Ali’s teachers eventually offered several summative assessments, including some written tests, along with a class debate in French and an essay and visual presentation for her history class. She appreciated her approach but says she doesn’t feel as prepared for the future as students who have experience writing exams.

“It also gives them an 11th grade advantage, which I think can cause variations between … school boards, like on grades, percentages and grades,” she said.

Ali doesn’t think final exams are always the best or only way to measure student learning, but she wants to see consistency. “If there is such a standard [for having final exams]… then everyone should do them.”

Tasha Ausman (Gatineau, Que.)

Tasha Ausman teaches math and science at a high school in Gatineau, Que. (Photo by Van Tran)

Quizzes, tests and exams show how students perform in “high-stress exam contexts,” but relying on these alone simply rewards students who perform well in these circumstances unique, says high school math and science teacher Tasha Ausman on the Western Quebec School Board and part-time professor of curriculum studies at the University of Ottawa.

She described a lively discussion taking place today between teachers, teacher trainees and educational researchers examining the complexities of assessment and how to ensure that the methods used “provide a really resilient picture of what students know and what they can make a multitude of performance records, with something like a final exam being just one piece of the puzzle.”

CLOCK | With the return of exams for some students, the debate about their value in the assessment of learning also begins:

High schools face test anxiety after years of pandemic teaching

Some high school students are anxiously preparing to take exams for the first time as many schools suspended testing during the height of the pandemic. It sparked a debate among educators about whether exams are really the best way to grade students.

As provincial ministries and departments of education work to update K-12 assessment to provide a “full picture of the student,” she said, and while there is a trend toward more formative, based types of assessments on projects and not testing for college. students, changes take time.

Most students today face tests, Ausman noted, whether they are standardized tests, entrance tests for a particular degree program, or various high-interest tests that come after high school — whether they choose to study, to enter college or university.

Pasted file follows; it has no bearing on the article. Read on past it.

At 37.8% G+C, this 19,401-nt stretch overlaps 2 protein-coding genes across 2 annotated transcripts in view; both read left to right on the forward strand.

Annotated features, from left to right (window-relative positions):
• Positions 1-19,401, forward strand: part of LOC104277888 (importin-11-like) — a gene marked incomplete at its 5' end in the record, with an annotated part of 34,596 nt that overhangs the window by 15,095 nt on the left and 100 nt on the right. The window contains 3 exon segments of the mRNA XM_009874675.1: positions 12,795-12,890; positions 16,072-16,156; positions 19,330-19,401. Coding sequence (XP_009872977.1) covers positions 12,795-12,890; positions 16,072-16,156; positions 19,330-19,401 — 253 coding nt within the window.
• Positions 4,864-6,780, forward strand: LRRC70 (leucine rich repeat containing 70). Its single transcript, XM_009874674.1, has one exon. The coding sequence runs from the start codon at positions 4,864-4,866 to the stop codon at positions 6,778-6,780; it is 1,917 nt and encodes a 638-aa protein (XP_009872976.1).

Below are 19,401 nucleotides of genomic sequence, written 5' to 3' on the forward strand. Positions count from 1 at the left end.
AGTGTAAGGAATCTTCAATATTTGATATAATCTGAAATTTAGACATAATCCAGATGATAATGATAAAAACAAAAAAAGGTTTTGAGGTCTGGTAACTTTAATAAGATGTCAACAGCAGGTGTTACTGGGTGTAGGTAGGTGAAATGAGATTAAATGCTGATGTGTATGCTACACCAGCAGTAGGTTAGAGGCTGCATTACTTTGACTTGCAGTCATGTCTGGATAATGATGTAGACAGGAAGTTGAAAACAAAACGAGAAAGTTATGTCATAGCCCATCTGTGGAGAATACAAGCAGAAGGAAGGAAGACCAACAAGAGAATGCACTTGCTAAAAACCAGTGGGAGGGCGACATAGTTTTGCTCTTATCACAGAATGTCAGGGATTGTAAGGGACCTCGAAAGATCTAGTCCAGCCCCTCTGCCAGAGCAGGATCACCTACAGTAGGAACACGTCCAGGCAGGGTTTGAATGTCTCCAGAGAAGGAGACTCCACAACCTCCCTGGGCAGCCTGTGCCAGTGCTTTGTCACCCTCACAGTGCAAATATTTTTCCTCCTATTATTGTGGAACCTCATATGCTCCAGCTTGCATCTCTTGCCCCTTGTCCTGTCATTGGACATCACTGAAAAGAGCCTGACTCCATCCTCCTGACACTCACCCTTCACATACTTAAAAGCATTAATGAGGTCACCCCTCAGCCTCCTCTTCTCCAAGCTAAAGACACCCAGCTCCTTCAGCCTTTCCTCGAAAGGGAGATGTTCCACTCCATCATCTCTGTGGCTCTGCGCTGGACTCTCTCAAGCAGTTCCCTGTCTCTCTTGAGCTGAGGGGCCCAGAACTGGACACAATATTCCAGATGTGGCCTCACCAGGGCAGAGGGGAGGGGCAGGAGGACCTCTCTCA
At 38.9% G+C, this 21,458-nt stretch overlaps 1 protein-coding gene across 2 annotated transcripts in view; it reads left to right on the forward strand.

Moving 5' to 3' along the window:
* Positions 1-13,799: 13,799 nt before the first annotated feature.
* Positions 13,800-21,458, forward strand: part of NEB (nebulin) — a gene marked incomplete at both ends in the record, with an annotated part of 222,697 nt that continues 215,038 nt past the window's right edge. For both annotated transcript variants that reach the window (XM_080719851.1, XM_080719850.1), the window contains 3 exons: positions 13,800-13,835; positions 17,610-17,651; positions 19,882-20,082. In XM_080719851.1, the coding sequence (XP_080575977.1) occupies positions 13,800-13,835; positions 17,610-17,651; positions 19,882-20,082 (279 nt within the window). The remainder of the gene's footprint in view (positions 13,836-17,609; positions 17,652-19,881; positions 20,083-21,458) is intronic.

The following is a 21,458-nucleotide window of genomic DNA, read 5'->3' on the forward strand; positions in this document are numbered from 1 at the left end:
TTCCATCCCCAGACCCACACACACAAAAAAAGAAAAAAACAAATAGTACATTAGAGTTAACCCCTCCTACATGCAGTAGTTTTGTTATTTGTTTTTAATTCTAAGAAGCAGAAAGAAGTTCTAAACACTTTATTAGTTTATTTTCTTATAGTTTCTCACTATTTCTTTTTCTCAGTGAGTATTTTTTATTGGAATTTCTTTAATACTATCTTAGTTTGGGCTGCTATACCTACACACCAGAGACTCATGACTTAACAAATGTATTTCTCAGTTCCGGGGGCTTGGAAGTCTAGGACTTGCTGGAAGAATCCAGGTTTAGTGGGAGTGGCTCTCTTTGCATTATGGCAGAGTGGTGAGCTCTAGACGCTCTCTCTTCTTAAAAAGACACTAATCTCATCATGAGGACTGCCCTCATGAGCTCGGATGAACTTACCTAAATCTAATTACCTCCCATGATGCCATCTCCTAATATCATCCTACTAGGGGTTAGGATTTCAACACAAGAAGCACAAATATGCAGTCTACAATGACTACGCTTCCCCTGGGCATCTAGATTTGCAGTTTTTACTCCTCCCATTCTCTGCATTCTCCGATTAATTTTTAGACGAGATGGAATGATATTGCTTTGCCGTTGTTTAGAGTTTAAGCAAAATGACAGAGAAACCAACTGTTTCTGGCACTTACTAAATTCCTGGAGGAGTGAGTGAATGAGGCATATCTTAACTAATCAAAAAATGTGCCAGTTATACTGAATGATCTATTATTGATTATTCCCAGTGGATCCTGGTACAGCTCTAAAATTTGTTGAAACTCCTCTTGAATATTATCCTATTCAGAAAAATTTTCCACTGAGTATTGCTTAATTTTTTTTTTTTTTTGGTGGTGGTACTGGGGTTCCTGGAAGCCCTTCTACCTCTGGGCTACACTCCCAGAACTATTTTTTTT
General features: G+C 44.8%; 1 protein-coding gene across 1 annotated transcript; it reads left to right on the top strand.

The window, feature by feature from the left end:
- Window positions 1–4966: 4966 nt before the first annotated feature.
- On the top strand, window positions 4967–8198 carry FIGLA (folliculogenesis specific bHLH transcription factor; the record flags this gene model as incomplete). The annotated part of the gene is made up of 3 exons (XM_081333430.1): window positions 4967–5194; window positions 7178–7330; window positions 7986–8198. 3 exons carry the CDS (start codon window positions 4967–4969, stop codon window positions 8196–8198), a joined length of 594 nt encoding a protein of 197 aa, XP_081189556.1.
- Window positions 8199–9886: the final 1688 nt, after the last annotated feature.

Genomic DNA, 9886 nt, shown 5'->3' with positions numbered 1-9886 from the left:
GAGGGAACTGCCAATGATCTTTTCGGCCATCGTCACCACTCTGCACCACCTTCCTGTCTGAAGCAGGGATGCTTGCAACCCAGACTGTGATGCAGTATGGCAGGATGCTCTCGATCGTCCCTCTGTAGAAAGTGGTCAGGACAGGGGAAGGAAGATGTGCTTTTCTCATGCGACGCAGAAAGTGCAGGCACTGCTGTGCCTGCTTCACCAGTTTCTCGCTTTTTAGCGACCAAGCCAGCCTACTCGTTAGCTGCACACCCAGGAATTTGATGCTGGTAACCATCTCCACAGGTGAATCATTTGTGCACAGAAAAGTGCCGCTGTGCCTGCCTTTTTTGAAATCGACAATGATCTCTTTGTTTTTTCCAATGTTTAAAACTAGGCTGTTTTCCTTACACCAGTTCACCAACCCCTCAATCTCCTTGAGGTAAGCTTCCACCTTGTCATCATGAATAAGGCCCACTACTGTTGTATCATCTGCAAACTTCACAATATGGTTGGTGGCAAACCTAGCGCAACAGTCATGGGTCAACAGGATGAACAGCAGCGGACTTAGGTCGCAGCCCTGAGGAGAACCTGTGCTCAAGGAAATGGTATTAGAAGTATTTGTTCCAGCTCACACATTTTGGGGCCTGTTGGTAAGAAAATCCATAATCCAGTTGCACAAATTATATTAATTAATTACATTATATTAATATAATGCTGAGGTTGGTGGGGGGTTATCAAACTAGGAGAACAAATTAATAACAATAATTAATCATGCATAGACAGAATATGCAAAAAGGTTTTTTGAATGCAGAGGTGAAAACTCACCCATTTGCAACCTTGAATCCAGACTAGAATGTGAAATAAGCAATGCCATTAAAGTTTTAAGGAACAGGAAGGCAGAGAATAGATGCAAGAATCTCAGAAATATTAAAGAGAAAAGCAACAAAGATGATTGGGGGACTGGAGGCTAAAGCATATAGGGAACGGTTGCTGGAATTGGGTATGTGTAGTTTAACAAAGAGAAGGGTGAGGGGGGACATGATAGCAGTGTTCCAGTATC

“The whole system doesn’t rewrite itself right away,” she said.

Louis Volante (St. Catharines, Ont.)

“The fact is, high school students need to be prepared to write and pass the exams,” because many will go to postsecondary college where they will inevitably, says Louis Volante, professor of education at the University of Brock. (Craig Chivers/CBC)

What’s needed is better alignment between what’s happening at the high school level and with college and university freshmen and sophomores, “because those tend to be the hardest years when it comes to things like test anxiety,” said education researcher and Louis Volante, Professor. at Brock University.

“It is in the higher grades – 11 and 12 – when those grades count for admissions and the freshmen and sophomores who are at greater risk of academic failure,” he said.

There needs to be more consistency and updates to the provincial assessment frameworks that govern how high school students are assessed “so that there is a common metric and structure that they experience,” said Volante, a professor of education at St. Catharines, Ontario, School. and President of the Canadian Society for the Study of Education.

Without these, he added, the situation remains a double-edged sword: both for unprepared students who struggle after attending secondary school, and for those who are not admitted in the first place due to stricter assessment that has left it. with lower degrees.

“The fact is that high school students need to be prepared to write and pass exams and have those kinds of skills because they will inevitably be writing… a lot of traditional paper tests and pencil [in post-secondary],” he said.